Monasteries in Cross-Cultural Developments

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Welcome to the World of Buddhist Architecture! 

In this course, you will start a great journey across the diversity of Asia’s cultural past in space and time. 


You will be introduced how Buddhism and its teachings gave birth to cave temples, pagodas, monasteries, gardens, sculptures, and paintings.


You will explore how Buddhist monastery serves as a living place of members of the monastics, a worship center, a secluded hermitage, and a contemplative landscape. 


You will look into a wide range of issues unfolding the richness of Buddhist built environment in historical and cross-cultural perspectives.


Last but not least, you will participate in experiential workshops and study trips in Tsz Shan, one of Hong Kong’s most beautiful Buddhist monastery with great sceneries of mountain-water landscape.

Course Team

Professor Weijen Wang, Department of Architecture                              Email: wjwang@hku.hk


Dr. Zhu Xu, Department of Architecture          

Email: zhuxu@hku.hk


Lecture Topics


Experiential Workshops

The Course and Tsz Shan Monastery organized experiential workshops to facilitate the teaching and learning process, including guided tours in Hong Kong’s spiritual monastic sites, Buddhist art and architecture museums, as well as practices of walking and seated meditations led by members of monastic community.

Tsz Shan.jpg

Guided Tour to Spiritual Monastic Site

Tsz Shan Monastery and Chi Lin Nunnery is two prominent Buddhist monasteries in Hong Kong that are built in Tang-Liao architectural style. The guided tour allows students to have a personal experience and deeper understanding of the ninth-century Chinese Buddhist space.

chi lin.jpg

Study Trips to Buddhist Art-Architecture 


Chi Lin Nunnery has a gallery that exhibits physical models of early Chinese Buddhist architecture, and Tsz Shan Monastery runs an art museum with rich collections of Buddhist artworks from India, China, and Japan. Thus A wide range of physical material can be introduced to student to enhance the teaching.


Walking and Seated Meditation in Tsz Shan Monastery

Students will be guided by monastic priests to practice walking and seated meditation in Tsz Shan Monastery. The practice allows an in-depth integration of Buddhist built space and spiritual world in the teaching-learning process.

Student Works

Students are required to form groups of 2-3 persons within their tutorial class, and pick up a specific topic from the provided list of topics to conduct a detailed study. In addition, In addition, they are required to complete an independent essay based on the data/information collected in the group work. The essay is expected to be an elaboration on a certain particular aspect of the presented topic, or a new topic generated from the group study. Here are some sample research works from previous teaching for reference.

Sample 1

Beamless Hall in Mt. Wutai

Sample 2

​Patronage of Buddhist Construction in Hong Kong

Sample 3

Iconographic Significance of Eleven-Headed Guanyin 

Sample 4

Organizing Mount Wutai

Sample 5

Feminization of Zen Art


Recommended Textbooks


Béguin, Gilles. Buddhist Art: A Historical and Cultural Journey. Bangkok, Thailand: River Books. 2009.


Boyd, Andrew. "Religious and Funerary Buildings." in Chinese Architecture and Town Planning 1500 B.C. – 1911 A.D. London: Alec Tiranti. 1962.


Fu, Xinian. "Early Buddhist Architecture in China." in Traditional Chinese Architecture: Twelve Essays. New Jersey: Princeton University Press. 2017.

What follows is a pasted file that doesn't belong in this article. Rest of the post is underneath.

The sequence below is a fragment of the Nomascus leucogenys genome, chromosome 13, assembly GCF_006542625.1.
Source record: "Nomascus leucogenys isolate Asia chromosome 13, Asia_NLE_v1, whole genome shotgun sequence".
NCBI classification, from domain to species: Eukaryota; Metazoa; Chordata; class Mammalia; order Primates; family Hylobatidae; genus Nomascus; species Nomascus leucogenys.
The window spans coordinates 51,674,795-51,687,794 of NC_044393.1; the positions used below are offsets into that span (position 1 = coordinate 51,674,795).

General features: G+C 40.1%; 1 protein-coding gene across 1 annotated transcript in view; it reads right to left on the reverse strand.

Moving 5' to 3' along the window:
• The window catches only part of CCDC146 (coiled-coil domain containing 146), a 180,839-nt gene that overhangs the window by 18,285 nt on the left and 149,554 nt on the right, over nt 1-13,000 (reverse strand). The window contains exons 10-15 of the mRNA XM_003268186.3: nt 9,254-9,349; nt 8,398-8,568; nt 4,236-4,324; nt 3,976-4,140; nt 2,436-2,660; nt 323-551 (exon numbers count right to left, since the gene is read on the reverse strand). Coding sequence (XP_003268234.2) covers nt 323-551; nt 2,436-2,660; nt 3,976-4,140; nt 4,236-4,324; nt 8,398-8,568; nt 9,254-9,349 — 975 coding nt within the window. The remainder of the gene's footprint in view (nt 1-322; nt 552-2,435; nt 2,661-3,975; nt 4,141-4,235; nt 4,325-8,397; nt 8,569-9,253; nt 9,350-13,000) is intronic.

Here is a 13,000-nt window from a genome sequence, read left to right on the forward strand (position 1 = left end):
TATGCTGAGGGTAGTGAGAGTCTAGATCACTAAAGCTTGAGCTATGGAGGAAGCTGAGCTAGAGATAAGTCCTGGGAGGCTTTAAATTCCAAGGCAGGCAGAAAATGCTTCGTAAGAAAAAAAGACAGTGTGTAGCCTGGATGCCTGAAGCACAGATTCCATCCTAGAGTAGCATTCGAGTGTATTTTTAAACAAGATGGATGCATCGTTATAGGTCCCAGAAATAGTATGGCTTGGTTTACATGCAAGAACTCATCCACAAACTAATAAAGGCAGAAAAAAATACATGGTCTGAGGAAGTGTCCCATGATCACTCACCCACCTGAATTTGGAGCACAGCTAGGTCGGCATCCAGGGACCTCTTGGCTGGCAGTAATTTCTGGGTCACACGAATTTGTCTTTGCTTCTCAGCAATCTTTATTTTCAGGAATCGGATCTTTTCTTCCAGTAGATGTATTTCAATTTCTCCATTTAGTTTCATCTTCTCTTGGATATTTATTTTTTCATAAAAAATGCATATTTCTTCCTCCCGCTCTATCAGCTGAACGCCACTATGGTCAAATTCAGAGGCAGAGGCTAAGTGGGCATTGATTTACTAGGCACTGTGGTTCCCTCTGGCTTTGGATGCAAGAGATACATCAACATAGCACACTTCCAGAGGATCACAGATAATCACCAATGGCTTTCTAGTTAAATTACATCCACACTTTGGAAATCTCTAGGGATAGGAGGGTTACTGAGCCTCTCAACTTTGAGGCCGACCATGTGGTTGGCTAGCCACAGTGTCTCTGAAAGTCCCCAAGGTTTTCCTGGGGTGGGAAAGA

Leidy, Denise Patry. The Art of Buddhism: An Introduction to its History and Meaning. Boston: Shambhala, 2008. 


Mitra, Debala. Buddhist Monuments. Calcutta: Sahitya Samsad, 1971. (Pages 8–56).


Prip-Møller, J. Chinese Buddhist Monasteries: Their Plan and Its Functions as a Setting for Buddhist Monastic Life. London: Oxford University Press, 1937. (Chapters one and two, Pages 1–195).


Rowland, Benjamin. The Art and Architecture of India: Buddhist, Hindu and Jain. Harmondsworth: Penguin Books. 1970. (Pages 24-152).


Robert E. Fisher, Buddhist Art and Architecture (London: Thames & Hudson, 1993).

Further Readings


Alexander, André. The Temples of Lhasa: Tibetan Buddhist Architecture from the 7th to the 21st Centuries. Chicago: Serindia Publications, 2005.


Bandaranayake, Senake. Sinhalese Monastic Architecture: the Viháras of Anurádhapura. Leiden: Brill. 1974.


Clunas, Craig. "Art in the Temple." in Art in China. Oxford: Oxford University Press, 2009.


Dehejia, Vidya. Indian Art. London: Phaidon, 1997


Inoue, Mitsuo. Space in Japanese Architecture. New York: Weatherhill, 1985.


Inaji, Toshiro. The Garden as Architecture: Form and Spirit in the Gardens of Japan, China, and Korea. Tokyo: Kodansha International, 1998.


Liang, Sicheng. A Pictorial History of Chinese Architecture: A Study of the Development of its Structural System and the Evolution of its Types. Cambridge, Mass.: MIT Press, 1984.


Pichard, Pierre, and F. Lagirarde. 2003. The Buddhist Monastery: A Cross-cultural Survey. Paris: École française d'extrême-orient.


Soper, Alexander. The Evolution of Buddhist Architecture in Japan. New York: Hacker Art Books, 1978.


Sickman, L., and and Alexander Soper. The Art and Architecture of China. Baltimore: Penguin Books, 1956.


Slusser, Mary Shepherd. Nepal Mandala: A Cultural Study of the Kathmandu Valley. Kathmandu, Nepal: Mandala Book Point. 1998.




王維仁,徐翥. "中國早期寺院配置的形態演變初探:塔·金堂·法堂·閣的建築形制. " 南方建築(4), 2011, (Pages 38–49).



Useful Websites


​Tsz Shan Buddhist Art Museum


The Life of the Buddha, from Little Buddha, a Bernardo Bertolucci movie


Monastic Life of Japanese Zen Monks


Academic writings




For general questions about the nature, content and philosophy of course, and how we deliver the course including about Moodle, assessments and schedules.

Dr. Zhu XU: Teacher 

Email: zhuxu@hku.hk